21st century decolonization at the UN; Criticism and UN actions compared in the case of Tokelau

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21st century decolonization at the UN; Criticism and UN actions compared in the case of Tokelau

Type: Master thesis
Title: 21st century decolonization at the UN; Criticism and UN actions compared in the case of Tokelau
Author: Twelker, Liza
Issue Date: 2015-12-31
Keywords: Decolonization, Tokelau, UN
Abstract: Since the establishment of the UN, 80 former colonies have gained independence. However, in recent years, there have been a lot of different views on the current role of the UN in the decolonization process. The criticism mainly addresses the Special Committee on Decolonization, but there is also criticism on the working of the UN in general. There are three types of criticism. The first is the fact that the decolonization process is out-dated, because the Special Committee has to stick to a mandate created in 1960, when there was still a lot of colonialism. The notion is that the colonies that are left can not be treated the same. The second is the fact that the there is a one-size-fits all approach to decolonization. This means that there are only three options in which the remaining non self-governing territories can be removed from the list. The third criticism on the decolonization process at the UN holds that Western interests are still seen as the most important and the non self-governing territories are decolonized according to a Western model. This criticism comes mainly from scholars, but also from member states and UN officials. Because of the fact that the criticism is so widespread and comes also from member states, the UN should do something with it. The criticism has risen in recent years because of the stagnation of the decolonization process. The stagnation occurred although there were special Decades for the Eradication of Colonialism, and these were thus seen as failed. This research examines to what extent the UN, and the Special Committee on Decolonization in particular, has handled the criticism on role of the UN in the decolonization process in the past ten years. It links the criticism with one of the remaining non selfgoverning territories. The case study is Tokelau, which is a small island territory of which New Zealand is the administering country. Tokelau is a non self-governing territory that did not face any internal problems. It is therefore very useful for this research, because then the main focus can on the working of the UN.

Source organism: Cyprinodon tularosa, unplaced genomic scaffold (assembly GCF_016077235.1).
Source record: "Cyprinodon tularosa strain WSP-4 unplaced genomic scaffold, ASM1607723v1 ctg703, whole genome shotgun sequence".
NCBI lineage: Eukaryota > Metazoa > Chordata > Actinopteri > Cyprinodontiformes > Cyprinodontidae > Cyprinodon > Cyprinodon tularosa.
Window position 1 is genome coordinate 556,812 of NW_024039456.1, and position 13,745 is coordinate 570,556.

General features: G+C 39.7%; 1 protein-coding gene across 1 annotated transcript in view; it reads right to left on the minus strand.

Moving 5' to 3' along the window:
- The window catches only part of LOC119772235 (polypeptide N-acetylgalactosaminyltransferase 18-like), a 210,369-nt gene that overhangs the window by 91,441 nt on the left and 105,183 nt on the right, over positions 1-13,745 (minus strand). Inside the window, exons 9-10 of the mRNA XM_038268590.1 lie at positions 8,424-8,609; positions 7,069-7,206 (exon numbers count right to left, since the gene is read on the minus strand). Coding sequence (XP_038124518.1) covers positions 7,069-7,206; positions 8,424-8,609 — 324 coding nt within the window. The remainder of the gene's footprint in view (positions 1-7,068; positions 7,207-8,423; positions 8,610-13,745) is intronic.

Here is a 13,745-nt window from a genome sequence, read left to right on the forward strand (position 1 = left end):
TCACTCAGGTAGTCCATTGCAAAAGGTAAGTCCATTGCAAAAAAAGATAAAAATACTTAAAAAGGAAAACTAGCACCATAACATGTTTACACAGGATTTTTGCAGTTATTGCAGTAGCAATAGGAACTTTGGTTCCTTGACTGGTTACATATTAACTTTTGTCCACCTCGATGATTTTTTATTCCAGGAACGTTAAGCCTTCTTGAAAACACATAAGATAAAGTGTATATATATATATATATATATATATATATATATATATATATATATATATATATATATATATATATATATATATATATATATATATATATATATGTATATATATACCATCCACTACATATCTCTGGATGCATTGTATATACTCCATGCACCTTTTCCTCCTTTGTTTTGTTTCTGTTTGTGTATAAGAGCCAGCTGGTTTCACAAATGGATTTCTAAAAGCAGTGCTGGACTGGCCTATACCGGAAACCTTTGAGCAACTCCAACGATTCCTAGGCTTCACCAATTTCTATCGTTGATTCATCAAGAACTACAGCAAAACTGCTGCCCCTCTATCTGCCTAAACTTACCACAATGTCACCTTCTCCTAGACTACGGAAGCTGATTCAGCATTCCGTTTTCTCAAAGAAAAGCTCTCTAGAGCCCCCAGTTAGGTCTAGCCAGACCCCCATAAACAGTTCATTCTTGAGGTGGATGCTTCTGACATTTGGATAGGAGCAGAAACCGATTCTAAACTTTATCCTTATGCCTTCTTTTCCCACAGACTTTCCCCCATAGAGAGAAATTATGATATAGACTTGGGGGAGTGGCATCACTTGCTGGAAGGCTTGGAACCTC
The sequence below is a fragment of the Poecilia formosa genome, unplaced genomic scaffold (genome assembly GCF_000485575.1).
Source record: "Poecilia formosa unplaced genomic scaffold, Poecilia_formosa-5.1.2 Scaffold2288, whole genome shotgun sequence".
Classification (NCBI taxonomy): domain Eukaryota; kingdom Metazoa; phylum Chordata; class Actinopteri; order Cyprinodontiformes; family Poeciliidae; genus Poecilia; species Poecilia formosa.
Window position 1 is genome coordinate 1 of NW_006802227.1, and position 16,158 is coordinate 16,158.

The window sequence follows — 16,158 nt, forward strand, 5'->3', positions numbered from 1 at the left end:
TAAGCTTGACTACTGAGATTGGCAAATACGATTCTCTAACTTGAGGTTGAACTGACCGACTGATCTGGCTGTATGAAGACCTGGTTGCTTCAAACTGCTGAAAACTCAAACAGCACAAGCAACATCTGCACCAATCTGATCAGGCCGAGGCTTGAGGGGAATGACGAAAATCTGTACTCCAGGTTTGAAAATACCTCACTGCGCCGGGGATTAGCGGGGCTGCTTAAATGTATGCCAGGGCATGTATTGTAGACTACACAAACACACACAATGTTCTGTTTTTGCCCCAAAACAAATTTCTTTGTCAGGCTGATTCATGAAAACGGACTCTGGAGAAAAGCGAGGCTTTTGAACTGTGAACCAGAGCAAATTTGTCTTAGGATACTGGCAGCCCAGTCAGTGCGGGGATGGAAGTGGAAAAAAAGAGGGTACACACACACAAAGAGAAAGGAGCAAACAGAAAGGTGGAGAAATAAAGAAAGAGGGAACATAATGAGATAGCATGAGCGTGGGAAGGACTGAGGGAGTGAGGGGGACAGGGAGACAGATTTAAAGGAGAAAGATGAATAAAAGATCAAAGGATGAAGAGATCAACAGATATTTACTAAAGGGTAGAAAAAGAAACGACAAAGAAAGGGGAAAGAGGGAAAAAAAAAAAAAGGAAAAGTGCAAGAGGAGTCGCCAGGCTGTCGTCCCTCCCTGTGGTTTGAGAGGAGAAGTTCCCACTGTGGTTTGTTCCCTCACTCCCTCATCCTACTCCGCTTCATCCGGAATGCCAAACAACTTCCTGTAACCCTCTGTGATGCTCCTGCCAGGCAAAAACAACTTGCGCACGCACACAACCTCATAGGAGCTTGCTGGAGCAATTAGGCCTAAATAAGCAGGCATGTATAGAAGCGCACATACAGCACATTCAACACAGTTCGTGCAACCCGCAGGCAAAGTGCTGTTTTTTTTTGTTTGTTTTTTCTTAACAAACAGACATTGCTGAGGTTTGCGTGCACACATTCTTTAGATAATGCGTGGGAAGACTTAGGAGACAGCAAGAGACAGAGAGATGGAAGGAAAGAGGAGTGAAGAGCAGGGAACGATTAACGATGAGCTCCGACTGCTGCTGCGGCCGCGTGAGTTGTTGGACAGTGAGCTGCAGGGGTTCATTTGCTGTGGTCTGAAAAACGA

Supervisor: O'Malley, Alanna
Faculty: Faculty of Humanities
Department: International Relations (Master)
Specialisation: International Studies
ECTS Credits: 10
Handle: http://hdl.handle.net/1887/37162
 

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